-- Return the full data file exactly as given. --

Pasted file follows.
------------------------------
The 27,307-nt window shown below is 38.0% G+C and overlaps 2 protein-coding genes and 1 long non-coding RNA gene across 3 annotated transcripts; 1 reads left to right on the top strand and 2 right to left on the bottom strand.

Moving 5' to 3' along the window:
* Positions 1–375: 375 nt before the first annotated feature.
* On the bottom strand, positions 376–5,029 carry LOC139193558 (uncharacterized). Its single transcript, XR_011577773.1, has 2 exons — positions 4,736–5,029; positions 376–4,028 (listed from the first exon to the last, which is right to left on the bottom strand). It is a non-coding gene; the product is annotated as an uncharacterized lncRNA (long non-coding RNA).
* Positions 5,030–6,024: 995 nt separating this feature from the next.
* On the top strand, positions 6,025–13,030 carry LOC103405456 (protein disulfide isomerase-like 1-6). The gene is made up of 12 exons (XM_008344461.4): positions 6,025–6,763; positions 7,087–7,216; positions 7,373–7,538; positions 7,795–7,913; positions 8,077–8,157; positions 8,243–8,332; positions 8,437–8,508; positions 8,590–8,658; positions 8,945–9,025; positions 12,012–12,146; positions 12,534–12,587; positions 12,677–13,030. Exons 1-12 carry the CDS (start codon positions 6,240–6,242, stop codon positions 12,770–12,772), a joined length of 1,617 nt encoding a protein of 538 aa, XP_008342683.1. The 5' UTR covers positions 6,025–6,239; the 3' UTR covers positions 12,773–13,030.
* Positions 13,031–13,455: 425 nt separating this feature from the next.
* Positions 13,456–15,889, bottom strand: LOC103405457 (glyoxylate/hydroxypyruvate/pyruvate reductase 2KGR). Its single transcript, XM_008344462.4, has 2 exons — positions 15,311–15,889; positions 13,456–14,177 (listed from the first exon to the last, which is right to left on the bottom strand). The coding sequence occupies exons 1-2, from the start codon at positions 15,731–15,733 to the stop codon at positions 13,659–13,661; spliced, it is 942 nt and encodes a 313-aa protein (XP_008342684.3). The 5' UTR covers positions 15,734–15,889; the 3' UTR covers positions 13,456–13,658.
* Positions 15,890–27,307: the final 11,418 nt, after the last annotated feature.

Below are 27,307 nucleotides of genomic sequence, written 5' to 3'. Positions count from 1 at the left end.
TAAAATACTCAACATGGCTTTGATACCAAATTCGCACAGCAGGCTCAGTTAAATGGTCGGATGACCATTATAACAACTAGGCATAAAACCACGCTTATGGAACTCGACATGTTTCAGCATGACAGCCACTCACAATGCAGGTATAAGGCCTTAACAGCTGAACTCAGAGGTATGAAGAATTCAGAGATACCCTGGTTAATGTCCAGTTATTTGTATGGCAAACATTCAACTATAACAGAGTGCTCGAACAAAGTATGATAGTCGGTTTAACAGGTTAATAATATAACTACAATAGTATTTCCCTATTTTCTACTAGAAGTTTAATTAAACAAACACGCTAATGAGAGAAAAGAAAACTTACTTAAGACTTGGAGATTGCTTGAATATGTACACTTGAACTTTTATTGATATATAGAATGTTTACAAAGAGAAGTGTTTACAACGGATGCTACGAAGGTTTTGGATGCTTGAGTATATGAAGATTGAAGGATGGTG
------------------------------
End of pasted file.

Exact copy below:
The 27,307-nt window shown below is 38.0% G+C and overlaps 2 protein-coding genes and 1 long non-coding RNA gene across 3 annotated transcripts; 1 reads left to right on the top strand and 2 right to left on the bottom strand.

Moving 5' to 3' along the window:
* Positions 1–375: 375 nt before the first annotated feature.
* On the bottom strand, positions 376–5,029 carry LOC139193558 (uncharacterized). Its single transcript, XR_011577773.1, has 2 exons — positions 4,736–5,029; positions 376–4,028 (listed from the first exon to the last, which is right to left on the bottom strand). It is a non-coding gene; the product is annotated as an uncharacterized lncRNA (long non-coding RNA).
* Positions 5,030–6,024: 995 nt separating this feature from the next.
* On the top strand, positions 6,025–13,030 carry LOC103405456 (protein disulfide isomerase-like 1-6). The gene is made up of 12 exons (XM_008344461.4): positions 6,025–6,763; positions 7,087–7,216; positions 7,373–7,538; positions 7,795–7,913; positions 8,077–8,157; positions 8,243–8,332; positions 8,437–8,508; positions 8,590–8,658; positions 8,945–9,025; positions 12,012–12,146; positions 12,534–12,587; positions 12,677–13,030. Exons 1-12 carry the CDS (start codon positions 6,240–6,242, stop codon positions 12,770–12,772), a joined length of 1,617 nt encoding a protein of 538 aa, XP_008342683.1. The 5' UTR covers positions 6,025–6,239; the 3' UTR covers positions 12,773–13,030.
* Positions 13,031–13,455: 425 nt separating this feature from the next.
* Positions 13,456–15,889, bottom strand: LOC103405457 (glyoxylate/hydroxypyruvate/pyruvate reductase 2KGR). Its single transcript, XM_008344462.4, has 2 exons — positions 15,311–15,889; positions 13,456–14,177 (listed from the first exon to the last, which is right to left on the bottom strand). The coding sequence occupies exons 1-2, from the start codon at positions 15,731–15,733 to the stop codon at positions 13,659–13,661; spliced, it is 942 nt and encodes a 313-aa protein (XP_008342684.3). The 5' UTR covers positions 15,734–15,889; the 3' UTR covers positions 13,456–13,658.
* Positions 15,890–27,307: the final 11,418 nt, after the last annotated feature.

Below are 27,307 nucleotides of genomic sequence, written 5' to 3'. Positions count from 1 at the left end.
TAAAATACTCAACATGGCTTTGATACCAAATTCGCACAGCAGGCTCAGTTAAATGGTCGGATGACCATTATAACAACTAGGCATAAAACCACGCTTATGGAACTCGACATGTTTCAGCATGACAGCCACTCACAATGCAGGTATAAGGCCTTAACAGCTGAACTCAGAGGTATGAAGAATTCAGAGATACCCTGGTTAATGTCCAGTTATTTGTATGGCAAACATTCAACTATAACAGAGTGCTCGAACAAAGTATGATAGTCGGTTTAACAGGTTAATAATATAACTACAATAGTATTTCCCTATTTTCTACTAGAAGTTTAATTAAACAAACACGCTAATGAGAGAAAAGAAAACTTACTTAAGACTTGGAGATTGCTTGAATATGTACACTTGAACTTTTATTGATATATAGAATGTTTACAAAGAGAAGTGTTTACAACGGATGCTACGAAGGTTTTGGATGCTTGAGTATATGAAGATTGAAGGATGGTG